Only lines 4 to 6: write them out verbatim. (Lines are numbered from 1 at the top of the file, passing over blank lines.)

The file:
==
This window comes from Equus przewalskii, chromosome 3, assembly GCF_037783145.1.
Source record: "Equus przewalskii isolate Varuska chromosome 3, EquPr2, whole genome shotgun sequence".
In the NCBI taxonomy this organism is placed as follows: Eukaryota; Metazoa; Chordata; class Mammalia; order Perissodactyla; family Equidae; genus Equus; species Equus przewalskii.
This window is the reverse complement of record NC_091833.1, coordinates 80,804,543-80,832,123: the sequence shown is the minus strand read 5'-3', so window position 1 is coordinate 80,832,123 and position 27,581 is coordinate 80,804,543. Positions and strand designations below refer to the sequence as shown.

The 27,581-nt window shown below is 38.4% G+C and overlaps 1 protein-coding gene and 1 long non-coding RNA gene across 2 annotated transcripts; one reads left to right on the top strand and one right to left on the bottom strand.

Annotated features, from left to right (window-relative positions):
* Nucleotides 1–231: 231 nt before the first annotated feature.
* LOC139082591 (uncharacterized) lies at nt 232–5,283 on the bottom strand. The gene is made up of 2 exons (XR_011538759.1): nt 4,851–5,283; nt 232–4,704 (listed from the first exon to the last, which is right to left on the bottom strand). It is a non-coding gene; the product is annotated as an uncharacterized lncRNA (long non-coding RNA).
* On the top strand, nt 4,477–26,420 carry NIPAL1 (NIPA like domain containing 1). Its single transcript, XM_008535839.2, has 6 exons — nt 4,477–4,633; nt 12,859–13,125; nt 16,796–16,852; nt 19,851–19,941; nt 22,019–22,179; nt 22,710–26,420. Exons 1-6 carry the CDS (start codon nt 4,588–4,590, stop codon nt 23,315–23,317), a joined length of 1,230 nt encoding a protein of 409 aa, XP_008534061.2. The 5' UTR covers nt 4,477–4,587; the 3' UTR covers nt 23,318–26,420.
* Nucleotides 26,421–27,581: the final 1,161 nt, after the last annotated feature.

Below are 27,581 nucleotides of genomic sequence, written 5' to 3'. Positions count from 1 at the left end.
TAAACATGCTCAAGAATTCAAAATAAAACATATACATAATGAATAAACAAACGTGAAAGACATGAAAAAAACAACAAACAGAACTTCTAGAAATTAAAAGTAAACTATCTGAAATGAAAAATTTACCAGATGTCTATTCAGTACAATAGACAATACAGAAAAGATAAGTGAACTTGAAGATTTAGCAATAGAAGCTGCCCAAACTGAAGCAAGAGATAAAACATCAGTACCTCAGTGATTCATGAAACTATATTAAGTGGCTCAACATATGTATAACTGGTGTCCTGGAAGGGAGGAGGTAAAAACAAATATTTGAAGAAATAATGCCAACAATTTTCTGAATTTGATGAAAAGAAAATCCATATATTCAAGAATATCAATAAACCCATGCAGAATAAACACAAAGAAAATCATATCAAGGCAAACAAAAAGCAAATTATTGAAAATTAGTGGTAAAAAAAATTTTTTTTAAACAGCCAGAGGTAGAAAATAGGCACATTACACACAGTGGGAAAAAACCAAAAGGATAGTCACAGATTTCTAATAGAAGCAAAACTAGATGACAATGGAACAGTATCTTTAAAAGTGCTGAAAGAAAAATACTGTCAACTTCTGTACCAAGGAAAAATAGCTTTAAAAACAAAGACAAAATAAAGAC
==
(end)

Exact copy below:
This window is the reverse complement of record NC_091833.1, coordinates 80,804,543-80,832,123: the sequence shown is the minus strand read 5'-3', so window position 1 is coordinate 80,832,123 and position 27,581 is coordinate 80,804,543. Positions and strand designations below refer to the sequence as shown.

The 27,581-nt window shown below is 38.4% G+C and overlaps 1 protein-coding gene and 1 long non-coding RNA gene across 2 annotated transcripts; one reads left to right on the top strand and one right to left on the bottom strand.

Annotated features, from left to right (window-relative positions):